Story Challenge of the Week

I might have felt like this at times... ...
I might have felt like this at times… … I might also have looked like this at times…

Day 110 of my incarceration. Four more days until I am released. I have made many plans for how I will take my revenge upon those who cast me upon these shores, but now I begin to realize that my time here has made much of me. Perhaps I should even thank my captors, though I will of course still kill them all… Okay, it really hasn’t been that bad, or even ‘bad’ at all. However, four days until my semester ends… except for a final that I’m not actually particularly worried about. It’s been a massive amount of work (as anyone who looked through my reading list yesterday will have noted), but it had also been very good for me, and I’m expecting As when I get my grades back… I suppose I could be in for a surprise, but I don’t think that’s likely. I set out, in part, to prove that I could do good academic work at a fairly rigorous school at a high level, and I think I’ve proven that to myself and my professors this semester. However, there’s always next semester to go. Anyway, today is the day for a story challenge, and it’s time for my favorite story challenge. I’m going to give you a series of criteria including genre, theme, some character archtypes, etc. Your job is to write a story that includes all of the features required in the challenge. If you intend to post it here, please keep it short. However, the complexity of this challenge often requires a longer story.

Theme: Freedom and/or Revenge

Genre: Modern Fiction, Fantasy, Historical Fiction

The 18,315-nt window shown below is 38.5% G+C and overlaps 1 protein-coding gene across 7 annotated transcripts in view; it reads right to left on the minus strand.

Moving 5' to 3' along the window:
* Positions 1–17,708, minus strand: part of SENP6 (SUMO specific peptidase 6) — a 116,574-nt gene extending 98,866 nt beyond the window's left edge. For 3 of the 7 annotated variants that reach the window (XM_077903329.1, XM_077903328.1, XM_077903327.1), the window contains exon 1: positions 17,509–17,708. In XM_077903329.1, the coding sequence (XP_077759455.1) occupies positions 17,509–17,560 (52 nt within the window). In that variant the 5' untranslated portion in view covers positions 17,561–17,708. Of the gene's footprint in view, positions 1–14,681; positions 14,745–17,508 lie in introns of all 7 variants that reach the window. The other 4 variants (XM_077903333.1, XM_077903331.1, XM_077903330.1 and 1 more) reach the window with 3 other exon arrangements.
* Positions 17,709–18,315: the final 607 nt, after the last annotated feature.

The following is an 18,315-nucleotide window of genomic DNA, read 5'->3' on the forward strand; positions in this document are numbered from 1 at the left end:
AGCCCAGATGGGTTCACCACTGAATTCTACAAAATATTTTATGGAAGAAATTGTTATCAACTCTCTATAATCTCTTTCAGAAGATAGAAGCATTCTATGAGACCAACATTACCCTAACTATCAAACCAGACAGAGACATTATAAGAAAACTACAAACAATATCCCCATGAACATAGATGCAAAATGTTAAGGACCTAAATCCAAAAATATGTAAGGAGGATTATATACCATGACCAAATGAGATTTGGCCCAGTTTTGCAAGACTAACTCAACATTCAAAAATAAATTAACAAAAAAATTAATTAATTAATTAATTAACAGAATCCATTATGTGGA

Setting: A prison of some kind. This could be an actual maximum security prison, a twisted magical landscape that imprisons the soul, or a gilded birdcage that ‘imprisons’ some noble personage.

Character Archetypes:

1) The Prisoner

2) A Wise Mentor/Advisor

3) A World Weary Guard

4) A Religious Guru

Items:

1) A Candle

2) The Prison’s ‘key’

3) The Spectre of Death

Philosophical Story Challenge of the Week

220px-SimbasPrideVHSHey everyone, sorry for the late post. I’ve had a busy week and this thing slipped my mind until about 2:45 in the morning. It’s Saturday again so it’s my turn to bring you a philosophical story challenge. This week I want our stories to be focused around the innate conflict that exists between our sense of free will and our obvious lack of control in some situations. There is a line from a song in the Lion King 2 that really sums up this conflict into a single sentence: “can I trust in my own heart, or am I just one part of some big plan?” I think this question is often considered in our world today because we are constantly being told we are free and in control and yet we often feel like we are just part of someone else’s plan. There are a lot of ways this topic can be approached so I will leave that up to you decide. As always, please keep your stories between 100-1000 words if you want to post them on here, otherwise write as much as you want and go all out!

Good luck!

Philosophical Story Challenge of the Week